Instructor Insights: Supporting Academic Integrity in an AI World

MarisaBluestone
Community Manager
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AI is rapidly reshaping the educational landscape, and maintaining and nurturing academic integrity is more crucial than ever. It’s a topic that Macmillan Learning is particularly interested in. To that end, last month our CEO Susan Winslow was a panelist in a webinar “The Importance of Truth, Honesty, and Pedagogy in an AI World” alongside Packback CEO Kelsey Behringer and hosted by Inside Higher Ed Contributing Editor Racher Toor. The webinar (which you can watch here) yielded invaluable insights from these three leaders, with candid conversations that spanned from strategies instructors can use to support academic integrity to the role of AI in classrooms and the optimal ways to bolster pedagogy. 

Nearly 1,000 instructors attended the live session, actively engaging in dialogue around AI's role in education and the promotion of ethical academic practices. The discussion yielded several actionable suggestions for instructors and we have since received many requests for access following the session. We are pleased to continue the conversation here, sharing some of the insights instructors shared there.

From unpacking the implications of AI in educational systems to highlighting effective measures for promoting ethical academic practices, below are some tools and ideas shared on how to reinforce the significance of truth and honesty while bolstering pedagogy in an era of AI-driven learning.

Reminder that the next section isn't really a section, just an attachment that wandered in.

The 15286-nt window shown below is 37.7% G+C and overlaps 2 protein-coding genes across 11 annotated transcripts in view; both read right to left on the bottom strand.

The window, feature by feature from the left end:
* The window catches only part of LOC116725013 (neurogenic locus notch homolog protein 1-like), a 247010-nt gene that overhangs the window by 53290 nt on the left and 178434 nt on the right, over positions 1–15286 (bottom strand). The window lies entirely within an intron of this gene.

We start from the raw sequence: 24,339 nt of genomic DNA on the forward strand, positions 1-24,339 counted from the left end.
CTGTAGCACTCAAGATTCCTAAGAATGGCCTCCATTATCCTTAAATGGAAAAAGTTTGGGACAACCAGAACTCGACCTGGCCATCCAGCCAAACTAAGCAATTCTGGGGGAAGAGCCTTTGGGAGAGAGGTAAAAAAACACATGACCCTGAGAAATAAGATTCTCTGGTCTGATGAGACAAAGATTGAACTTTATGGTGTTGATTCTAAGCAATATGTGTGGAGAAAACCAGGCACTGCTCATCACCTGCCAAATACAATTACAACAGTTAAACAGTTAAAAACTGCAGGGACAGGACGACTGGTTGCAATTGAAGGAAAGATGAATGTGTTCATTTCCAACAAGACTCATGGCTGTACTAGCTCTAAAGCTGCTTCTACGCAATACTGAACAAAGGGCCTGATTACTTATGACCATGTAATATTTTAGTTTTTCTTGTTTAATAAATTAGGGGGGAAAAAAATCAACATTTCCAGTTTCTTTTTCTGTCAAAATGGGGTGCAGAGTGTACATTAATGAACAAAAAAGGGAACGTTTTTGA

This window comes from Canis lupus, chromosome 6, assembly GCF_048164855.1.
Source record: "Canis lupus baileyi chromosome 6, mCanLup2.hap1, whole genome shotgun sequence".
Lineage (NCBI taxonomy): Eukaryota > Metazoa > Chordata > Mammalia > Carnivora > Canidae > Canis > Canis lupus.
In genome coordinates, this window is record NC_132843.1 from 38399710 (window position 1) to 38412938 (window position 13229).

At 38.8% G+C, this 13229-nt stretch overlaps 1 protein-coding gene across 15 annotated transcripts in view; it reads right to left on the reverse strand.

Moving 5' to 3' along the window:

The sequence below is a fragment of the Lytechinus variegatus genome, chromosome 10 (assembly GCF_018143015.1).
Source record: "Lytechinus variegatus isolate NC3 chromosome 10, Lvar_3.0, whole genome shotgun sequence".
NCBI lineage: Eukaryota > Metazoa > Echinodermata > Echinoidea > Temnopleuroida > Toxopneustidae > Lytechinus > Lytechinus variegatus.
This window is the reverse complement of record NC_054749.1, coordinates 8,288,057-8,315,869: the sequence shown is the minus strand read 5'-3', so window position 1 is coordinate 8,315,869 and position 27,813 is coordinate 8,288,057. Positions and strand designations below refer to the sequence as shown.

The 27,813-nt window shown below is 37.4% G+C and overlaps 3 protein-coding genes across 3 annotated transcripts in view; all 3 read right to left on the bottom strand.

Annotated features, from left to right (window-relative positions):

Fact-Checking and Reference Checking: Educators are actively teaching students how to fact-check and reference-check AI-generated content, emphasizing the importance of verifying information from multiple sources. One instructor noted in chat: “Fact checking is a great conversation starter in class. (Students) present what they get from AI and they either support or correct the information by using evidence from legitimate sources.”

Reflection and Accountability: Encouraging students to reflect on their use of AI in assignments, including fact-checking and critical evaluation, helps instill a sense of accountability and transparency. One instructor shared: “I have added an assignment on reflection. Students are asked to keep a field notebook of how they plan to use Gen AI before they begin an assignment. Then I ask them to reflect on their experience after the completion of the assignment. At the end of the course I plan to have them reflect on what they discover.”

Critical Analysis and Rhetorical Evaluation: Rhetorical analysis is a valuable tool for assessing the credibility and quality of AI-generated content. This skill can help students distinguish between reliable and unreliable information. One instructor commented: “My students analyze GPT-written papers for rhetoric. When analyzing ethos, they dig into what the AI uses as sources. They often find that some information is credible, but there is still a lot that AI includes that is incorrect and even made up.” Blog quote.png

Digital Literacy: Promoting digital literacy is a key component of integrating AI into education. Educators are incorporating assignments that require students to critically evaluate information from different media sources. One instructor noted: “Some employers are seeking a workforce that has a developed digital literacy. Educators need to think deeply about what we're implying when what we expose them in the classroom is disconnected from the world around them.”